Women Church Leaders Tell How It Is - and How It Should Be
Launch of significant new report and recommendations for churches and ecumenical bodies on International Women's Day
Churches of all denominations, together with their ecumenical bodies, have been called to identify ways of pro-actively ensuring the presence of women at the highest levels of decision making.
Carrying out a gender audit of their structures, processes and activities on a regular basis and encouraging and enabling the use of liturgical language that is properly sensitive to gender are among the recommendations of a significant new report launched on International Women’s Day (8 March).
The Leading Question? addresses issues faced by women in leadership and aspiring to leadership, in churches and ecumenical structures. The report will launch at Monmouth Baptist Church today. The work was supported through the Jacqueline Stuyt Legacy, and the Baptist Union of Great Britain (BUGB) Women’s Justice Committee.
It arose from a Women in Leadership Consultation (WLC) that began in 2011, and reflects the direct experience of women in positions of leadership who came together to explore the issues that had confronted them. They reflected theologically together to identify what developments and actions could lead to ways of being and acting that are fully gender inclusive.
Co-author of the report Anthea Sully, a campaigner for change and policy development in human rights, social justice and inclusion, said, ‘The Recommendations of The Leading Question? suggest ways in which the leadership styles of women can be more fully understood and affirmed within the life and structures of church denominations and ecumenical institutions. ‘The hope is for a wider awareness of key concerns and issues identified and experienced by women, and a deeper understanding of actions that need to be taken by churches in order to become truly gender inclusive.’
Members of the WLC consultation came from different church confessions, bringing a wide diversity of leadership experience, in churches, in ecumenical structures as well as in the secular workplace and politics. They included the Revd Dr Myra Blyth, chaplain and fellow at Regent’s Park College Oxford, and former deputy general secretary of the Baptist Union of Great Britain, Loretta Minghella, director of Christian Aid, and the Revd Roberta Rominger, general secretary of the United Reformed Church.
Recommendations of The Leading Question?
As a result of the findings and conclusions of the work of the ‘Women and Leadership Consultation’, churches of all denominations, together with ecumenical bodies, are called to take the following actions:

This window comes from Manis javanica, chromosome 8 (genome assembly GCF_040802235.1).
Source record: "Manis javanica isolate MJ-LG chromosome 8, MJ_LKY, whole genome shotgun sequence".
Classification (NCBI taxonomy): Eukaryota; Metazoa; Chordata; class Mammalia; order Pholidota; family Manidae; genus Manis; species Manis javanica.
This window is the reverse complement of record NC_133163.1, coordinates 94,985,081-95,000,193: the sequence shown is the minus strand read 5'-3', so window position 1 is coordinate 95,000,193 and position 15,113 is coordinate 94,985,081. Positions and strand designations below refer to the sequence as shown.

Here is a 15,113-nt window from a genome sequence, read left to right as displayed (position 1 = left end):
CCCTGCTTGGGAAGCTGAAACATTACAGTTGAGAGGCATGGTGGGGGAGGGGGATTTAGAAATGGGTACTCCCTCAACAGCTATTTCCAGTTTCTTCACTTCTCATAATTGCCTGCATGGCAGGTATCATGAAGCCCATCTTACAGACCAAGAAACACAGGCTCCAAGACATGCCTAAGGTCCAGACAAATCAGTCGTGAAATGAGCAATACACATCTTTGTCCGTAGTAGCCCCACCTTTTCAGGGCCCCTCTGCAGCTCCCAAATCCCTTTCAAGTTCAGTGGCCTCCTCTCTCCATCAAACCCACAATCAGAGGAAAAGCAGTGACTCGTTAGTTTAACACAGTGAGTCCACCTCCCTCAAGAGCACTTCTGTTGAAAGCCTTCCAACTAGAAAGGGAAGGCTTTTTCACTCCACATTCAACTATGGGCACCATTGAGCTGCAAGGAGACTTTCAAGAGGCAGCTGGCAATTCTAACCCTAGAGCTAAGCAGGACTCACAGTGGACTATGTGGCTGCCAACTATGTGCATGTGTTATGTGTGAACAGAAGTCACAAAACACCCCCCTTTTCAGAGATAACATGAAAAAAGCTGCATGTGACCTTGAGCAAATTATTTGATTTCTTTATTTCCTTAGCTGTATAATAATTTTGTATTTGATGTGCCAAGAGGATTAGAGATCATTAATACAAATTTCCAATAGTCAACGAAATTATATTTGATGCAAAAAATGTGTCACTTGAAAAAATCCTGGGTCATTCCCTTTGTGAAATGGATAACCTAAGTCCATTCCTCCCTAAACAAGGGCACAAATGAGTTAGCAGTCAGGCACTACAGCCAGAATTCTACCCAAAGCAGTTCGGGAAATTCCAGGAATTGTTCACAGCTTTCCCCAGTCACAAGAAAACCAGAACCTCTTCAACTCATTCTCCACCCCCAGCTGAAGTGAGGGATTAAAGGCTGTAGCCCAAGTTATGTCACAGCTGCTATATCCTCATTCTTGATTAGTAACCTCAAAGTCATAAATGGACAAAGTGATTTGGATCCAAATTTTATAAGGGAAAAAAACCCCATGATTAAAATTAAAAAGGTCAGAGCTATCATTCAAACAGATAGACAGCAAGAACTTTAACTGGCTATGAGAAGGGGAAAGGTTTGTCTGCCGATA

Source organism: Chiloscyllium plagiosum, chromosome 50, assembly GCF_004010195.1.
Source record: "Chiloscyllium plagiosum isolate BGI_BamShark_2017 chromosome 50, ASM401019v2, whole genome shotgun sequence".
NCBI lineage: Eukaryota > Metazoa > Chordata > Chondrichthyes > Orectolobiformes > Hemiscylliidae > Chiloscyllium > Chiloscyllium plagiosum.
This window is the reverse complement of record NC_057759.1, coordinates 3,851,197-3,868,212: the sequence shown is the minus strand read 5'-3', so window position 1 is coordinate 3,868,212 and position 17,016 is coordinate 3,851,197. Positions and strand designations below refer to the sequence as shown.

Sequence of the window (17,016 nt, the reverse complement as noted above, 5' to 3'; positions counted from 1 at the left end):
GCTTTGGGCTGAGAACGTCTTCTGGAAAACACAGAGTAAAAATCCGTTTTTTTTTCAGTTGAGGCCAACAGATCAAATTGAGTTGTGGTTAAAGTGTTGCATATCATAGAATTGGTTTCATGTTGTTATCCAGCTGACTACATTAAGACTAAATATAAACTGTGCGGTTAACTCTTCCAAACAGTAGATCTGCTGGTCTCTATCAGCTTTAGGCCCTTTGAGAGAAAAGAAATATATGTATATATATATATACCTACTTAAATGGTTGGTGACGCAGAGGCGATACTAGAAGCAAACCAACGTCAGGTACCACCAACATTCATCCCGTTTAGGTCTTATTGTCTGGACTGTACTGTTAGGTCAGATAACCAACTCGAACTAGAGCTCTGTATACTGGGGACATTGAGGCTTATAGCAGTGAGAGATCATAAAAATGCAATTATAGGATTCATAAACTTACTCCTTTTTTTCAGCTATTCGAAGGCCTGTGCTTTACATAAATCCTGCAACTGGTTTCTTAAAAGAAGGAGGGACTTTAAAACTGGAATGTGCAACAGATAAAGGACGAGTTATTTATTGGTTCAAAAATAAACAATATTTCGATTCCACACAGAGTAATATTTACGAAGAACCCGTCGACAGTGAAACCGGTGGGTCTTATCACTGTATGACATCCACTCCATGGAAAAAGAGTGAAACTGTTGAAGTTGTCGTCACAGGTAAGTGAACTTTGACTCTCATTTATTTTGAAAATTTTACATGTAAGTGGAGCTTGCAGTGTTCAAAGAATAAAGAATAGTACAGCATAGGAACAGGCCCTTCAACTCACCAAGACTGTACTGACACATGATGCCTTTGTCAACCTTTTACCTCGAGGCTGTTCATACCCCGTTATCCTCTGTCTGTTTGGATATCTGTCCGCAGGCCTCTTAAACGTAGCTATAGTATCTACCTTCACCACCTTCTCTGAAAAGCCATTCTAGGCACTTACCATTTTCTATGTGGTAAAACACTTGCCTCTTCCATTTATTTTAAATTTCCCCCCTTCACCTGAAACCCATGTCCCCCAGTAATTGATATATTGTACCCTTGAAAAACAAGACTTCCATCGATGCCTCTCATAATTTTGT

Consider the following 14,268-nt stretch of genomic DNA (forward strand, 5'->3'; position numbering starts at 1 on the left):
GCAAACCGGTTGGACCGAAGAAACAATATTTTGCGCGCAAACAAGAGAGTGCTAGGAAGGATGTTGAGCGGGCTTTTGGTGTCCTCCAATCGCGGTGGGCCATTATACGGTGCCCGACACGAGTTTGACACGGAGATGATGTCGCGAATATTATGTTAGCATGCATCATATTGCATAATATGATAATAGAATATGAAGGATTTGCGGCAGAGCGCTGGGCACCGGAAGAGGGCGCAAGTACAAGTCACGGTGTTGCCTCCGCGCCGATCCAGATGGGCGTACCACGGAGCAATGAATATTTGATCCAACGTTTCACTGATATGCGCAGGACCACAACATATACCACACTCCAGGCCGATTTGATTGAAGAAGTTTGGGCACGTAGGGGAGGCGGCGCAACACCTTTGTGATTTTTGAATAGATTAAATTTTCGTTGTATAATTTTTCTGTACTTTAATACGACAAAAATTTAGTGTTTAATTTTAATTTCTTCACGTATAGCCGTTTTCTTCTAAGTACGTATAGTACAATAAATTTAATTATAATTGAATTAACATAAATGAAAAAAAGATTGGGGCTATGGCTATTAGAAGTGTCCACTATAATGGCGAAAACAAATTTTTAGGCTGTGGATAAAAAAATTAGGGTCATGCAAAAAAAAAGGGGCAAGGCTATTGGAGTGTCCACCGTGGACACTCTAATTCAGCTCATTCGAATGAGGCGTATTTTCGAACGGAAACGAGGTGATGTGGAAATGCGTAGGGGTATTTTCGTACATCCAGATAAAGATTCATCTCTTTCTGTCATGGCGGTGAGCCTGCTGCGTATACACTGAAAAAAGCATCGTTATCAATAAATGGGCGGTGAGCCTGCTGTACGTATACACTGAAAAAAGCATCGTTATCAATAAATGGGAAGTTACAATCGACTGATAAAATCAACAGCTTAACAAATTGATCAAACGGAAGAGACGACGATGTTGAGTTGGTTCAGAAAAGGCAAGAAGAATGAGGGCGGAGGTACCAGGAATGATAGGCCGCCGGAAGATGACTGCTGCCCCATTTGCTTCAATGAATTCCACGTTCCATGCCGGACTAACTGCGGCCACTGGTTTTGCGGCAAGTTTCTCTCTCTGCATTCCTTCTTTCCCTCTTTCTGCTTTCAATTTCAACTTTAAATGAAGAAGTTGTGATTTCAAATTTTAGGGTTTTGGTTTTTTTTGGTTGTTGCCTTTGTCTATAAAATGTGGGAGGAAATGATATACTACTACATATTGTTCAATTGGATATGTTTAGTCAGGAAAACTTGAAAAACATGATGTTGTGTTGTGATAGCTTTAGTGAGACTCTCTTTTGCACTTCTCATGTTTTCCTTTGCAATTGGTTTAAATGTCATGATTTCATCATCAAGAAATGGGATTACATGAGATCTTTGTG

1. To commit to carry out a gender audit of their structures, processes and activities on a regular basis
If awareness of the potential and possibilities of gender equality in leadership is to be recognised, the continuing failure to involve women needs to be named and recognised. A regular audit allows this to be done.
2. To encourage and enable the use of liturgical language that is properly sensitive to gender.
Language is a crucial issue – especially the language used in worship and how we speak of God. We believe there is no reason why our language cannot be inclusive, so ensuring that all know they belong within the worshipping community.
3. To identify ways of pro-actively ensuring the presence of women at the highest levels of decision making.
This could take several forms. It might involve quotas on committees and governance bodies; it could mean bringing women into chairing, facilitating and leadership roles that are not dependent on conventional church hierarchies; it might lead to models of co-leadership involving both women and men. However it is done, it is vital that the voices of women are heard.
4. To develop mentoring schemes for women.
It is clear from the stories heard and told that women need support and encouragement in order to take on leadership responsibilities. But there are women with experience of leadership who can provide this, offering the possibility of mentoring schemes.
5. To ensure that there are opportunities for women’s stories to be heard in ways that model effectively the strong link between worship and action.
Women have particular experiences of injustice – including abuse, poverty, violence and intolerance – together with understandings of how to respond. These need to be recognised and heard.
6. To seek out Christian women in leadership positions in secular organisations and ensure that there are opportunities for such experience to influence and challenge church structures.
Issues of gender and leadership are not confined to the church. The church can learn from secular organisations, and this should be actively encouraged.
7. To ensure that there is a framework in place whereby women who experience harassment, bullying and abuse are able to safely disclose and receive protection through suitable processes.
The consultation uncovered many examples of such behaviour. There is a need to have clear and safe processes in place that can be accessed whenever necessary.